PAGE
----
- Greenwich Trust Bank – Located at 94-96 Greenwich Avenue, the Greenwich Trust Bank building was built in 1887 in the Queen Anne style. It has an asymmetrical and eccentric eave line. The building stands in contrast to its neighbor, an 1893 building that was altered in 1931 to have an Art Deco façade.
- Fred Knapp Building – The Fred Knapp Building at 269 Greenwich Avenue is a Late Gothic Revival design that was constructed in 1906. The building has an elaborate limestone tracery on its storefront and parapet adding to the distinctiveness of the building. The building stands in contrast to its newer Queen Anne style neighbor.
- Greenwich Police Department – Originally built in 1925 as a garage, this building at 11 Bruce Place has housed the Greenwich Police Department since 1968. It was excluded from the original Municipal Center district because of its original commercial function. In recent years, the building has undergone major renovations. During that time, the Greenwich Police Department has operated out of the Central Fire House, also known as Greenwich Fire Department Headquarters, next door on Havemeyer Place.
- Greenwich Fire Headquarters – The Central Firehouse has been the Headquarters building of the Greenwich Fire Department since it was built in 1938. Designed with Art Deco style, this three-story limestone ashlar building was designed by Joseph W. Bailey. This is the only building departing from the classical themes of the other buildings in the Municipal Center district. The building has also been shared by the Greenwich Police Department when their building was being renovated in recent years. Located at 15 Havemeyer Place, the large five-garage-bay firehouse has been home to the Greenwich Fire Department, as well as the Amogerone Vol. Fire Co. # 1, the Vol. Hose & Chemical Co. # 1, and the Greenwich Fire Patrol. As of 2012, GFD companies Engine 1, Tower 1, the Special Operations Unit, and the on-duty Deputy Chief have been moved to the Horseneck Ln. Commuter Lot and the current Fire Headquarters is being demolished after nearly 75 years of service to the town.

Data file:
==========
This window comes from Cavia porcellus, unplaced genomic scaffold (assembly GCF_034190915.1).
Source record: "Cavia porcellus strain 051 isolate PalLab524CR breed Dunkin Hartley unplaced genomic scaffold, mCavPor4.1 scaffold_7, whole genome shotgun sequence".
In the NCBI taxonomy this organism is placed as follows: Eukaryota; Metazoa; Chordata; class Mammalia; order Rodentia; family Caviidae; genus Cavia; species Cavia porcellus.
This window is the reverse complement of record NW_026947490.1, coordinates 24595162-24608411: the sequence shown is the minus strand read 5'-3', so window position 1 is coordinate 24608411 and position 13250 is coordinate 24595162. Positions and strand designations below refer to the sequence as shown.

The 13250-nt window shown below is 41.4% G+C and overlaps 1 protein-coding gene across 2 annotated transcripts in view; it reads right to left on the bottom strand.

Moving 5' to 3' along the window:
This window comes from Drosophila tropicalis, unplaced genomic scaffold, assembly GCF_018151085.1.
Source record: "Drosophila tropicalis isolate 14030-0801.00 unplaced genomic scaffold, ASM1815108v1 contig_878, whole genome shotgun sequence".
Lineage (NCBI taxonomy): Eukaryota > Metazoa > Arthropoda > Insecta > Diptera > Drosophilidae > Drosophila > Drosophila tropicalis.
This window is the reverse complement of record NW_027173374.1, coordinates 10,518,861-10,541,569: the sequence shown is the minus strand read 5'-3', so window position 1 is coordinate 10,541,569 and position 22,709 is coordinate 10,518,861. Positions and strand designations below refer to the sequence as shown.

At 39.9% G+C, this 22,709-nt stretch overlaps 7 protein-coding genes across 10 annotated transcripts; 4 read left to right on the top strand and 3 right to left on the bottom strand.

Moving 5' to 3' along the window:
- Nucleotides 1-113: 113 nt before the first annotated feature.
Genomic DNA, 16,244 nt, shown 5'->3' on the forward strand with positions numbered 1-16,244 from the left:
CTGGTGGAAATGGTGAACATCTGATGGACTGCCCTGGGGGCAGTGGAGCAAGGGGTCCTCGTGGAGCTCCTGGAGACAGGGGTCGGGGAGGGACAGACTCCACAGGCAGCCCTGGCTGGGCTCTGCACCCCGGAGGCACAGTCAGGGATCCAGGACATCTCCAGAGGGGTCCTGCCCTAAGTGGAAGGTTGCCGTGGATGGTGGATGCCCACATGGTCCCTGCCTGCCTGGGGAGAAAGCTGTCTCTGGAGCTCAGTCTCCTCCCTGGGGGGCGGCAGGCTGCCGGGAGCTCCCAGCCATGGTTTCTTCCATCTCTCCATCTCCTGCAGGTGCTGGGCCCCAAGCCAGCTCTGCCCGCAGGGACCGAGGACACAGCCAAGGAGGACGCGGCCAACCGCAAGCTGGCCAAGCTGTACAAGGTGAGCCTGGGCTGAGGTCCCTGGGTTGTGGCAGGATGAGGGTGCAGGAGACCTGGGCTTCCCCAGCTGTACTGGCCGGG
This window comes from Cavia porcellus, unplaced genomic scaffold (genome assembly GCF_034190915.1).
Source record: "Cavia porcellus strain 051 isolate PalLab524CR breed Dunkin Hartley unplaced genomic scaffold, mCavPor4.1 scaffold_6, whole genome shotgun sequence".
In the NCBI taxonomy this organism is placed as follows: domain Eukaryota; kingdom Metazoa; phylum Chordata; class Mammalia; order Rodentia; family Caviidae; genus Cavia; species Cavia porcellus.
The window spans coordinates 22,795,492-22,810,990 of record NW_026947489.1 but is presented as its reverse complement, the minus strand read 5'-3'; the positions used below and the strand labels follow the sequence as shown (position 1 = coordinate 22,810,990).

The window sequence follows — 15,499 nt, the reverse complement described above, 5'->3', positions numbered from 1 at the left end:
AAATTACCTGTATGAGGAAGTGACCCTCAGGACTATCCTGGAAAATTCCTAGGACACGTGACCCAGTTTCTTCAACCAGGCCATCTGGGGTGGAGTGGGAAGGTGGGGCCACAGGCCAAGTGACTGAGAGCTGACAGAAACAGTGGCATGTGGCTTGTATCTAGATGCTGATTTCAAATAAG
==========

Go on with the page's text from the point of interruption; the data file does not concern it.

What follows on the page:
- St. Mary’s Parish Center – The parish center at 200 Greenwich Avenue is a post-modern building that was designed with the historic setting in mind. Its upper story is setback to maintain the massing of its neighbors, and it also echoes the form of the Beaux Arts style 1916 Greenwich Trust Building. The parish offices are located on the second floor and the first floor is leased commercial space. The parish center was built in 1986 and is a non-contributing property but is significant in that it was designed to blend in with its historic neighbors. The parish center is attached to the St. Mary’s Roman Catholic Church and Rectory, one of only two churches in the district.
- Commercial blocks at Bruce Park Avenue and West Putnam Avenue – The Bruce Park Avenue block consists of a row of four commercial buildings at the south end of the district. The buildings were built from 1899 to 1919 in a variety of styles. The West Putnam Avenue block showcases the Tudor Revival style that was popular after World War I.
- National Park Service (2009-03-13). "National Register Information System". National Register of Historic Places. National Park Service.
- Cunningham, Jan (August 1989). "National Register of Historic Places nomination, Greenwich Avenue Historic District" (PDF). National Park Service. Retrieved August 19, 2010.
- Kerschus, Nils (July 1988). "National Register of Historic Places nomination, Greenwich Municipal Center Historic District" (PDF). National Park Service. Retrieved August 19, 2010.
- Florence S. Marcy Crofut, Guide to the History and Historic Sites of Connecticut, Vol. I, (Yale University Press, 1937)
- An Architectural and Historical Resources Inventory of Downtown Greenwich, (Renee Kahn Associates, 1979)